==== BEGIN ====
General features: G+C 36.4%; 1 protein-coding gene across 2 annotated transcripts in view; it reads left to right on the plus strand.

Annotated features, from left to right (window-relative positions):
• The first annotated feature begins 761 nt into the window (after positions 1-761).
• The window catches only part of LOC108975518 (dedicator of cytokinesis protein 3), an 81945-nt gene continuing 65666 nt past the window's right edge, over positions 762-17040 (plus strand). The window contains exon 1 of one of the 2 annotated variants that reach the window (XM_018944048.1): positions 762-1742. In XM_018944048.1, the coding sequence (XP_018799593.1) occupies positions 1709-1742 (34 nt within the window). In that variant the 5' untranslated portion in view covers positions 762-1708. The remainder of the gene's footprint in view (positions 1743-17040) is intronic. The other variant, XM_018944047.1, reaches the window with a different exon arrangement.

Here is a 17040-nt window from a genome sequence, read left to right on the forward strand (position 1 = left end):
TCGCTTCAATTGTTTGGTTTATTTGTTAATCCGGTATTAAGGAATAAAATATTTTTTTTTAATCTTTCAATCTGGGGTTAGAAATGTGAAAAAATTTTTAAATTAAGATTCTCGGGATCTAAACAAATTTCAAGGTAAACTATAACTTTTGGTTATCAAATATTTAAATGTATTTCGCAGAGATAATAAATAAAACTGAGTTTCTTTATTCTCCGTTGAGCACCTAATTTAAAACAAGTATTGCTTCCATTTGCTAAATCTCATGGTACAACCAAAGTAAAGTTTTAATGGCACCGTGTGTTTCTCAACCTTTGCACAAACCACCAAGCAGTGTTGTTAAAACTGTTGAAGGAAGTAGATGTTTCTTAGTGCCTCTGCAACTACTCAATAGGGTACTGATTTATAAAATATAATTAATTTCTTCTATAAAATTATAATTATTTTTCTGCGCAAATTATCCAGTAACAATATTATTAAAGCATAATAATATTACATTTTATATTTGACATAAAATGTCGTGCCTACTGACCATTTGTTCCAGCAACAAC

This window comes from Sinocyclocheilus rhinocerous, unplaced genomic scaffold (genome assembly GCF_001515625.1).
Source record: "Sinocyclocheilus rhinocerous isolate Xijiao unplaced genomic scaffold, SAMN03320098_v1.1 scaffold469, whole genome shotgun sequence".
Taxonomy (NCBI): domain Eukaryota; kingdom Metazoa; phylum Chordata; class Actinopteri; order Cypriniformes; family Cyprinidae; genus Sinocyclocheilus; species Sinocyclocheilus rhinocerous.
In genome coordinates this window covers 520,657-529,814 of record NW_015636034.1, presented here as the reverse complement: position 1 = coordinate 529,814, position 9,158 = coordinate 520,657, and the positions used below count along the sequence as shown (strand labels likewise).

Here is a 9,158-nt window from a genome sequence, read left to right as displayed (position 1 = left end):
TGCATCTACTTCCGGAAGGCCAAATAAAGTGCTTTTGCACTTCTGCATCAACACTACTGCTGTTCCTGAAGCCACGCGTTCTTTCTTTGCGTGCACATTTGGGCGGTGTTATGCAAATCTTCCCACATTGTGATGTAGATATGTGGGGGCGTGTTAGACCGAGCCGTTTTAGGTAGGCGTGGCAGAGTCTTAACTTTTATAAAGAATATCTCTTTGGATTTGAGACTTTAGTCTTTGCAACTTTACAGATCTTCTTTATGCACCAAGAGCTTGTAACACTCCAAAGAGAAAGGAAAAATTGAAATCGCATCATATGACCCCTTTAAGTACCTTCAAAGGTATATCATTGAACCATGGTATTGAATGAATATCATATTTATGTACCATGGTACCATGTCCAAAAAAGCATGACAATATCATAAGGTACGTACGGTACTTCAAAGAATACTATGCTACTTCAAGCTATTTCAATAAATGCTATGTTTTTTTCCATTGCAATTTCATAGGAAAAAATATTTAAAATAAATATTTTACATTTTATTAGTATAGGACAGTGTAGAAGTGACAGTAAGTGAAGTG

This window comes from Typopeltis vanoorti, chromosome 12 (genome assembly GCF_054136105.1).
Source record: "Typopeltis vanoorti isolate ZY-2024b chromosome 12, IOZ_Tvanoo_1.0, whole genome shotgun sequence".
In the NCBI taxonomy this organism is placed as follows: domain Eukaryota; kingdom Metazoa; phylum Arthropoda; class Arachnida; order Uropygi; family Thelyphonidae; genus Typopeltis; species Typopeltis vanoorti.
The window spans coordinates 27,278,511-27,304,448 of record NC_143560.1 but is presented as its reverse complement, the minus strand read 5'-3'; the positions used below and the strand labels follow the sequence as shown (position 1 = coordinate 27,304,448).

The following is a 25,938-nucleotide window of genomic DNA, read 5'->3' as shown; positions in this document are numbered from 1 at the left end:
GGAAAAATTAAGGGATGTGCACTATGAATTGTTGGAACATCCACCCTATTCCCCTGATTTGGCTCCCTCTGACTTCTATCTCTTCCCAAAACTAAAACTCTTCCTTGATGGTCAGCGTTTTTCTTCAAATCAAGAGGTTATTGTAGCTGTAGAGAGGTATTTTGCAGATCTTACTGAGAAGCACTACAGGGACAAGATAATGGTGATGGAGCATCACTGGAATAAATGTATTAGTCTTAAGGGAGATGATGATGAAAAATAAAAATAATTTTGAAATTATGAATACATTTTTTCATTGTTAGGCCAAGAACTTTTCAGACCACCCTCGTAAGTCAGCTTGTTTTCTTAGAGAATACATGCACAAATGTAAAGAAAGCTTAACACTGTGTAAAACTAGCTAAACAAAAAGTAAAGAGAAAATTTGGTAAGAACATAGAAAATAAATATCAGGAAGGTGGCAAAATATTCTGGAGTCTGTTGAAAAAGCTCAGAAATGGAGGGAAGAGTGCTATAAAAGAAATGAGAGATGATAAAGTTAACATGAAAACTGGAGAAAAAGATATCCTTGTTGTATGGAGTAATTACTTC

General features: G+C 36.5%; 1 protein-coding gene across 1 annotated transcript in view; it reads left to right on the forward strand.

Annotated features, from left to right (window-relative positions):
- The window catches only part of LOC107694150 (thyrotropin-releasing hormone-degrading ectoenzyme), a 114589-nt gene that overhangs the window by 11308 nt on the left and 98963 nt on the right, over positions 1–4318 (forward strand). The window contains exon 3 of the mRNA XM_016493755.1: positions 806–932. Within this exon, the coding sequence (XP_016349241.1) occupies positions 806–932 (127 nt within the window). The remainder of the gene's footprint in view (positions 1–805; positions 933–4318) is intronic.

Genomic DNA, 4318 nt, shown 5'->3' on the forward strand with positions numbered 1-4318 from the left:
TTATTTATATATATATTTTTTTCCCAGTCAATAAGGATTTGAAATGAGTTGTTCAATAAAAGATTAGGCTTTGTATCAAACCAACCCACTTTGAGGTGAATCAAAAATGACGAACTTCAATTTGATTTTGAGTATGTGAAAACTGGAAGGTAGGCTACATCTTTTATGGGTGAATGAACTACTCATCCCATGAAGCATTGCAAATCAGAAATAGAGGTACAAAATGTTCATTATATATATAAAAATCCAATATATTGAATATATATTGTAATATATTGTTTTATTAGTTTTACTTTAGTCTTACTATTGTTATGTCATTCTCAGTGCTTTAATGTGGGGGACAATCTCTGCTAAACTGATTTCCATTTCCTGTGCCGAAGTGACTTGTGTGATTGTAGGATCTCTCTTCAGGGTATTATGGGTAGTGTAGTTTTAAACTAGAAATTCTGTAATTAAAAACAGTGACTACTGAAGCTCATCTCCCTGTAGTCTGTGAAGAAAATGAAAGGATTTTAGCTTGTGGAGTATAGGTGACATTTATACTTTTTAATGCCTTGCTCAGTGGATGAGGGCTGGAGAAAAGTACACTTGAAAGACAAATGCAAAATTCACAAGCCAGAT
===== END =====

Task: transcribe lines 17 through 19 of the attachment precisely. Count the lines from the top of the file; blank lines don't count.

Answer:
The following is a 25,938-nucleotide window of genomic DNA, read 5'->3' as shown; positions in this document are numbered from 1 at the left end:
GGAAAAATTAAGGGATGTGCACTATGAATTGTTGGAACATCCACCCTATTCCCCTGATTTGGCTCCCTCTGACTTCTATCTCTTCCCAAAACTAAAACTCTTCCTTGATGGTCAGCGTTTTTCTTCAAATCAAGAGGTTATTGTAGCTGTAGAGAGGTATTTTGCAGATCTTACTGAGAAGCACTACAGGGACAAGATAATGGTGATGGAGCATCACTGGAATAAATGTATTAGTCTTAAGGGAGATGATGATGAAAAATAAAAATAATTTTGAAATTATGAATACATTTTTTCATTGTTAGGCCAAGAACTTTTCAGACCACCCTCGTAAGTCAGCTTGTTTTCTTAGAGAATACATGCACAAATGTAAAGAAAGCTTAACACTGTGTAAAACTAGCTAAACAAAAAGTAAAGAGAAAATTTGGTAAGAACATAGAAAATAAATATCAGGAAGGTGGCAAAATATTCTGGAGTCTGTTGAAAAAGCTCAGAAATGGAGGGAAGAGTGCTATAAAAGAAATGAGAGATGATAAAGTTAACATGAAAACTGGAGAAAAAGATATCCTTGTTGTATGGAGTAATTACTTC

General features: G+C 36.5%; 1 protein-coding gene across 1 annotated transcript in view; it reads left to right on the forward strand.